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April 8, 2012
From journal Christmas in Munich
Townsville, Queensland, Australia
November 3, 2006
I have been interested in sculpture since visiting the Kroller-Muller Museum and Sculpture Gardens in the Netherlands many years ago and being blown away by some wonderful works, including those by Henry Moore, sitting in the middle of a national park. Having since seen some of the best works by Michelangelo and other geniuses, I marvel at how these masterpieces can be created.
It was thus with some anticipation that I visited the Glyptothek. This is one of Munich's foremost museums, housing a large collection of sculptures. The landmark building is part of the oldest museum in the city and is fashioned after a Greek temple.This wonderful building was the work of Leo von Klenze who built this complex in 1816-34 to house Ludwig 1’s collection of Roman and Greek sculptures. Klenze designed not only the building but also the arrangement of the exhibits within. Its severe, imposing Ionic portico projects from a wall containing six large sculptures in niches.The Glyptothek contains sculptures dating from the archaic age (ca. 650 BC) to the Roman era. Among the most famous sculptures here are the "Barberini Faun" and the temple figures from Aegina. The Sleeping Satyr or Barberini Faun, is a marble copy of a bronze original, ca. 200 B.C. It is larger than life with a height of just over 7 ft.(2.15 m.) This statue was looted by the Romans during their conquests in Greece. It was found in the 17th century in the Mausoleum of Emperor Hadrian in Rome and was bought by the Barberini family and placed in their palace. The Barberinis probably sold the marble to Ludwig I of Bavaria during the 1700's when they sold much of their collection.The Archaic period pediment sculptures depicting warriors in battle at the First and Second Battles of Troy were retrieved from the ruined Temple of Aphaia at Aegina and brought to Munich in 1811. The impressive bodies of the soldiers stir passions even today. They should not be missed.I really enjoyed this museum and would have stayed longer but for the fact that there were two other museums on our list that day. Realistically, you could spend a few hours here very easily. Opening times are from 10am to 5pm from Tuesday to Sunday. Admission is €3 but only €1 on Sunday.Tel: 2892 7503 for more information.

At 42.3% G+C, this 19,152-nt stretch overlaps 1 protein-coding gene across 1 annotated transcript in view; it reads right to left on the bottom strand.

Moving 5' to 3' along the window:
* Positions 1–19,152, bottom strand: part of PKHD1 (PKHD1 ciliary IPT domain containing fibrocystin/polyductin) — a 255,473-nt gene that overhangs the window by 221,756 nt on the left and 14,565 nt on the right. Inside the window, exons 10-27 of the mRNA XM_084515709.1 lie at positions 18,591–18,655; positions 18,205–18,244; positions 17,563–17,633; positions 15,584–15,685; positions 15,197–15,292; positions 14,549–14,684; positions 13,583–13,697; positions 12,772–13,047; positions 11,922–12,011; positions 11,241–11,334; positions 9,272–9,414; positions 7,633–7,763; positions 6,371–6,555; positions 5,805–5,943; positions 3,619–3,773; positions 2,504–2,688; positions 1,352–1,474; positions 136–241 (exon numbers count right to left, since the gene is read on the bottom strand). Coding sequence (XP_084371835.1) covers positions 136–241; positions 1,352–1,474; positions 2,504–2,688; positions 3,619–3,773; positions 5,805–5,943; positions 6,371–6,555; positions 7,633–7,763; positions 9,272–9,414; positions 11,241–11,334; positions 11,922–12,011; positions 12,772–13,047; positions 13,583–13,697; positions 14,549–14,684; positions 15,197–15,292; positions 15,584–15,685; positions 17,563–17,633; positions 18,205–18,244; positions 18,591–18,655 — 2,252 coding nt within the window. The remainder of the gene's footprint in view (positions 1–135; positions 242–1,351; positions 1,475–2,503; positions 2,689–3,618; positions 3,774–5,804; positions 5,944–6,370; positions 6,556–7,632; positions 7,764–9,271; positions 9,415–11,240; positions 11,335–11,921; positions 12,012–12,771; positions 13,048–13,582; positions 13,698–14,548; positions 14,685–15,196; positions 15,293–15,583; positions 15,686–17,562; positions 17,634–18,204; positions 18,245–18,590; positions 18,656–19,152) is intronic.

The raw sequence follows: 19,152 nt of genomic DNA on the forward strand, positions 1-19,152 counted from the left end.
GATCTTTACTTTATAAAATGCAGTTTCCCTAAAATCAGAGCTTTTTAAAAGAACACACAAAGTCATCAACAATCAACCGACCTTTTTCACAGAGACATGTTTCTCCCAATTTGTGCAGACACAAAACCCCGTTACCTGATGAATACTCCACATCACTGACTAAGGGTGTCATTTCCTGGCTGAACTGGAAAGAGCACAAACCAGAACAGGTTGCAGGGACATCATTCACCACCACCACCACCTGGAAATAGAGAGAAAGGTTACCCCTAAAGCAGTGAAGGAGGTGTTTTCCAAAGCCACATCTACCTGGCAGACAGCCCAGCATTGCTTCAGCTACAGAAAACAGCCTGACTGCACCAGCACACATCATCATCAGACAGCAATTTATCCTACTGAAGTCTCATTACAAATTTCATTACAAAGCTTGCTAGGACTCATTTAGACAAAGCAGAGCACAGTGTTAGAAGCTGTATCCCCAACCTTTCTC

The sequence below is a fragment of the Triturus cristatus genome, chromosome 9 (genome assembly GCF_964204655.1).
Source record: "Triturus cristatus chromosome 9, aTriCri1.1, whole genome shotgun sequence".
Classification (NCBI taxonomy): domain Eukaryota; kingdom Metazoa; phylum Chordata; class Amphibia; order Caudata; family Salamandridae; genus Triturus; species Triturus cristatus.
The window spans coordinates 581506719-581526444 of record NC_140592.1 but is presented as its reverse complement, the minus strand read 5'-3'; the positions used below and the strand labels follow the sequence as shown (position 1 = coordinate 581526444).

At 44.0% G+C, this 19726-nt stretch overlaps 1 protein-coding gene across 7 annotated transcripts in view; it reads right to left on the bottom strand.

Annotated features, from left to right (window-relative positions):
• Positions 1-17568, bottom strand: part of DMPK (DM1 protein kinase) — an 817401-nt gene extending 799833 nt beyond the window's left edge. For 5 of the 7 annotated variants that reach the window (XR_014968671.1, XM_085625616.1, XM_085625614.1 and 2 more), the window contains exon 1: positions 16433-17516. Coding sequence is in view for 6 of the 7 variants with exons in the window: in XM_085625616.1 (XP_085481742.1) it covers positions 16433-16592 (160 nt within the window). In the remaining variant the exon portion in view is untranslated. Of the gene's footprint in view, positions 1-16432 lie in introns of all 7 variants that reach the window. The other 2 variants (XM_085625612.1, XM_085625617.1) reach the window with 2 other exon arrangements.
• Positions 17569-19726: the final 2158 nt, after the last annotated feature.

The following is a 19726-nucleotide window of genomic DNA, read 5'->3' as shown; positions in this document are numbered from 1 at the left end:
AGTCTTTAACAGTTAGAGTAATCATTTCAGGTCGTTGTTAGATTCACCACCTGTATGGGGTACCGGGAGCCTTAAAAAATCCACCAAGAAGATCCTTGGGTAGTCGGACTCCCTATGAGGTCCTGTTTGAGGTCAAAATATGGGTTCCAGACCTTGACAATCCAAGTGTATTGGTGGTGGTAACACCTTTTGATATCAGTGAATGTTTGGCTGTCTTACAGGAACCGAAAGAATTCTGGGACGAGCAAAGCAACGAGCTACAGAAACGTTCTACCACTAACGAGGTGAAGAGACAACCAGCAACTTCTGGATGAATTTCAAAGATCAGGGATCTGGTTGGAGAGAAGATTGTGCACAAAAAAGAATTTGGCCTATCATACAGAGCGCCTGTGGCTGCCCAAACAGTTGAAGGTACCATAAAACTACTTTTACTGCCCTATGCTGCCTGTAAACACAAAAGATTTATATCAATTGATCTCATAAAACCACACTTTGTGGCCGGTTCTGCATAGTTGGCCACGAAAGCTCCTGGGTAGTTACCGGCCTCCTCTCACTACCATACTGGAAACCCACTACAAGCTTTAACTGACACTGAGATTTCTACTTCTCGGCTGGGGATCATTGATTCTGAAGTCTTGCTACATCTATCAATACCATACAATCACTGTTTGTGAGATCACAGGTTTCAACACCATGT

From journal The Art and Culture of Munich